Democracy Soup

Making sense out of the world of politics

GM went bankrupt: So now what do we do about Detroit?

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Originally published on on Mon, 06/01/2009 – 1:27pm

The GM headquarters (right) loom large on the Detroit skyline literally and figuratively. If GM can’t bounce back, it may bring the Detroit area down with it.

So what do we do now about Detroit, General Motors, and the auto economy?

Yes, General Motors declared bankruptcy earlier this morning, throwing out yet more GM workers, endangering their pensions, and throwing a major sector of the U.S. economy into flux.

This isn’t just about GM. In today’s story below the radar, Chrysler won court approval to sell the majority of its assets to the Fiat-led group, this comes a month after the company filed for its own bankruptcy protection.

The old slogan “As GM Goes, So Goes the Nation” doesn’t literally apply, but this is serious business.

We’ve heard about the shareholders, the dealers, the banks, and even occasionally, the workers. But we hardly see anything about the companies that supplement the auto industry, such as the companies that make auto parts. What are we going to do about them?

The United States is a country that makes very few things, and cars are one of those things. Our economy can’t rise to the level of even where it was 30 years ago without the ability to make things.

Michael Moore, who knows a lot more about General Motors than most of us, suggests we use the auto plants to make bullet trains and light-rail trains. Moore notes that during WWII, “GM halted all car production and immediately used the assembly lines to build planes, tanks and machine guns.”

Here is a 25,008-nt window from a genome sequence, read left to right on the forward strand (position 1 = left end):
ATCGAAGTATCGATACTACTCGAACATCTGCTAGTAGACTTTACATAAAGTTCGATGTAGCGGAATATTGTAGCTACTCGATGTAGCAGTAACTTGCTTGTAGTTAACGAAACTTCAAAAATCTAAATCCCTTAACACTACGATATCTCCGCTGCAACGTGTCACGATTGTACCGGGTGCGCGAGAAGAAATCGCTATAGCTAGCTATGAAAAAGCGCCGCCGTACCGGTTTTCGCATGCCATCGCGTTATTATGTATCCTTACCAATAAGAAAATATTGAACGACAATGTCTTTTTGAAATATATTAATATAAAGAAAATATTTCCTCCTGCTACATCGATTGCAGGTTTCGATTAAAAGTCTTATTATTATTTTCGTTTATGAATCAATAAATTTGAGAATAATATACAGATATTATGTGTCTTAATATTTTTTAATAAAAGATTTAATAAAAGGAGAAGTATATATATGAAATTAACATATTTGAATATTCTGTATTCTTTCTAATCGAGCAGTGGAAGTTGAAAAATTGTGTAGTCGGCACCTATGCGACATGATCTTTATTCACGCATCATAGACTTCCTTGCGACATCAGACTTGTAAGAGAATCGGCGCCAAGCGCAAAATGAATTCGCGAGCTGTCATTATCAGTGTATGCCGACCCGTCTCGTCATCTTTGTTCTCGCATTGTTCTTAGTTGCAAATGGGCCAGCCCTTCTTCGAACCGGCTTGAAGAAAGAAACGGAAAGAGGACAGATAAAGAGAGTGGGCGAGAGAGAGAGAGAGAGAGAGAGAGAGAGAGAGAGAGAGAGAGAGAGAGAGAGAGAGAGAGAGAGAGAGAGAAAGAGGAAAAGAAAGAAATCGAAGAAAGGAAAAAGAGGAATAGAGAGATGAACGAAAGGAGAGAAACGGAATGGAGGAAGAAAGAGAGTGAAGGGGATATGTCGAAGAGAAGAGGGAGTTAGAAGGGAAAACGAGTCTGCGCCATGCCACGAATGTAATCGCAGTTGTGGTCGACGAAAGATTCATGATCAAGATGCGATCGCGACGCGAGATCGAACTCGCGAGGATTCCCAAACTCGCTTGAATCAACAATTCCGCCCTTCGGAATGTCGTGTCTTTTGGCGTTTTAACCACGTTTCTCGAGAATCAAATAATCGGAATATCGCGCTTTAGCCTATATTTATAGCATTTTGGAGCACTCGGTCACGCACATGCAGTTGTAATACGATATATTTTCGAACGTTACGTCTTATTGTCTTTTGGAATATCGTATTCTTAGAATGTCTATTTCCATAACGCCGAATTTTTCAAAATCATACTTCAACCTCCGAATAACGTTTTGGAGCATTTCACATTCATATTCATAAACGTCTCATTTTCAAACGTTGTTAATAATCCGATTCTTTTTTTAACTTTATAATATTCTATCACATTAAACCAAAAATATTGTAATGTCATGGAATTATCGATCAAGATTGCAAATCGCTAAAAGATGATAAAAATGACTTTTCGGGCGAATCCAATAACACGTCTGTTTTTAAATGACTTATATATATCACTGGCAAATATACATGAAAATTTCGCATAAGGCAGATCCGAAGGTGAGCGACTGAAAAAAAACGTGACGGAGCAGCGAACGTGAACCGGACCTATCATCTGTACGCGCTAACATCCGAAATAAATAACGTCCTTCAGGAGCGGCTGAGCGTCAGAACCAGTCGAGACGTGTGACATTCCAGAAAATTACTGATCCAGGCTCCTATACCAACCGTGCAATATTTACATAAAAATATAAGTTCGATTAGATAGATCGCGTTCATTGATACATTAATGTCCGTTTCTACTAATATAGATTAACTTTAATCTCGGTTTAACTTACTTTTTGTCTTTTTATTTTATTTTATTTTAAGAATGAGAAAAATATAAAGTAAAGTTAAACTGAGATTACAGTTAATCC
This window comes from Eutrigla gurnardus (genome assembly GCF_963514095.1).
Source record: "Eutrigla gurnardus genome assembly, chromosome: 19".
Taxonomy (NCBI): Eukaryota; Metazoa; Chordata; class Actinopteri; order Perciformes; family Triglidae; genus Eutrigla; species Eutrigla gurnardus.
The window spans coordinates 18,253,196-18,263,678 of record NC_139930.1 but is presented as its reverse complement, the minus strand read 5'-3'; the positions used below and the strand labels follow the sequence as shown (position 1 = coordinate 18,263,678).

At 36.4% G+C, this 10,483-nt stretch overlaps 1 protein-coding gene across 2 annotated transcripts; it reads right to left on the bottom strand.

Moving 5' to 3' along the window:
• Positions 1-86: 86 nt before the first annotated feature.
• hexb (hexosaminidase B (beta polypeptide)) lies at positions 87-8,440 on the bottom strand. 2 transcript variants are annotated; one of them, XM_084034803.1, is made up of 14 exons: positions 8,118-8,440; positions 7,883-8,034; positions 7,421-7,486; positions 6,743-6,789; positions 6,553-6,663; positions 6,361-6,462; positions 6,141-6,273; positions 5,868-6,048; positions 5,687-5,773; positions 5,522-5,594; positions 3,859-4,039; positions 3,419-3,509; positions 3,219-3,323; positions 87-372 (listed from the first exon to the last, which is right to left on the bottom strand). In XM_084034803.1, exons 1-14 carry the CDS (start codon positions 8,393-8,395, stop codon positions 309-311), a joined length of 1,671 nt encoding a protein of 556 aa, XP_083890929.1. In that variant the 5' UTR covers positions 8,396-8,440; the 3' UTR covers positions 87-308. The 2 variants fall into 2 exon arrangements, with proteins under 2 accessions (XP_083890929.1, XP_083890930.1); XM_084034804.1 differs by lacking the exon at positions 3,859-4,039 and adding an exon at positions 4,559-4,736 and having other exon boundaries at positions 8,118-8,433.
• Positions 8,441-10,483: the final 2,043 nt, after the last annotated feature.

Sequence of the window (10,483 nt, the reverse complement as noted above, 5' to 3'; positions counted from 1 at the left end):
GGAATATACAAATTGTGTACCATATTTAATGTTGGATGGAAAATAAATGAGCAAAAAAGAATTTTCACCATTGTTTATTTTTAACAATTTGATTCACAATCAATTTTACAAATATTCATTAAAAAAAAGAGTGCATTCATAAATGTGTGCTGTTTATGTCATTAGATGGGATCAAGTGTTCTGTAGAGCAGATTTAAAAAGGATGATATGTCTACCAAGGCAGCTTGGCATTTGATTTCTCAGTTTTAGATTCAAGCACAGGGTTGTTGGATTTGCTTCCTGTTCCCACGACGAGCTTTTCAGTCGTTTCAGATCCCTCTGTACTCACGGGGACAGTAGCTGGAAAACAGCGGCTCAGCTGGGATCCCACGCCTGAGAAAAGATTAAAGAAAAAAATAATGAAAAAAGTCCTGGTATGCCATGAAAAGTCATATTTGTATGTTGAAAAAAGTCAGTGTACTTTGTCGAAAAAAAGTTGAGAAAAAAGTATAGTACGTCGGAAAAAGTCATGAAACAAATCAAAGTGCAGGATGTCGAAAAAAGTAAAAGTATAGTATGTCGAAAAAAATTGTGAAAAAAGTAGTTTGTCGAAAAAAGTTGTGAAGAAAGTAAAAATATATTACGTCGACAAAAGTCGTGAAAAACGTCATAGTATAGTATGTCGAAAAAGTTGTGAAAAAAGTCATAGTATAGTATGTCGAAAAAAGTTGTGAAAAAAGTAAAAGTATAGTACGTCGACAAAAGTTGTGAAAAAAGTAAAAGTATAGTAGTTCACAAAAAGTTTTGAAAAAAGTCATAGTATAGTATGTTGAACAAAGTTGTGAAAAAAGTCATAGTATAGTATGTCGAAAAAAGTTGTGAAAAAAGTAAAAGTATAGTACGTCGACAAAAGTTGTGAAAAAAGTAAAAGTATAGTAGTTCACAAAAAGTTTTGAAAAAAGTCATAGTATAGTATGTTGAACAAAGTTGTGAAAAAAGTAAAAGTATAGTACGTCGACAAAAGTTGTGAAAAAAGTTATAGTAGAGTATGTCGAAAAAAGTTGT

As wonderful as that idea is, what we see from the people in charge — at GM and in politics — is a lack of innovation about what GM can be or should be. If eliminating half of the company’s brands is going to be a significant highlight of the “new GM,” we are in deep trouble.

And even if GM somehow makes it back — and President Obama makes it clear that GM can be brought back from the brink of insolvency — in the short-term and long-term, there is a lot of collateral damage done to the people of Southeastern Michigan, Northwestern Ohio, and Southern Ontario in Canada. And there are plants outside this area that will be closed down as well.

This isn’t just about a bankruptcy of a company — this is about a region of the country that has very little prospects outside this industry. This isn’t to say we need to keep building cars that don’t meet the needs of consumers. But we need to build something. And that vision of what we need built has to be significant — requiring something beyond political capital.

Brian Deese is the person being tagged as the one who will dismantle GM and hopefully, possibly rebuild it. Along with the “car czar” Steven Rattner, this is the team that will guide the company in a new direction. There is a lot on their shoulders — not just an industry, but hundreds of thousands of people are at stake.

If we don’t do something about GM, Chrysler, and even Ford, which still isn’t in great shape, we need to do something for the people of this region. The best solution is to have them build something that can do us good — and they are already well-trained. Sadly, such a simple task somehow requires bold action in a political climate where timidity rules.

Photo by me, taken in May 2009


Written by democracysoup

June 1, 2009 at 1:27 pm

Posted in Uncategorized

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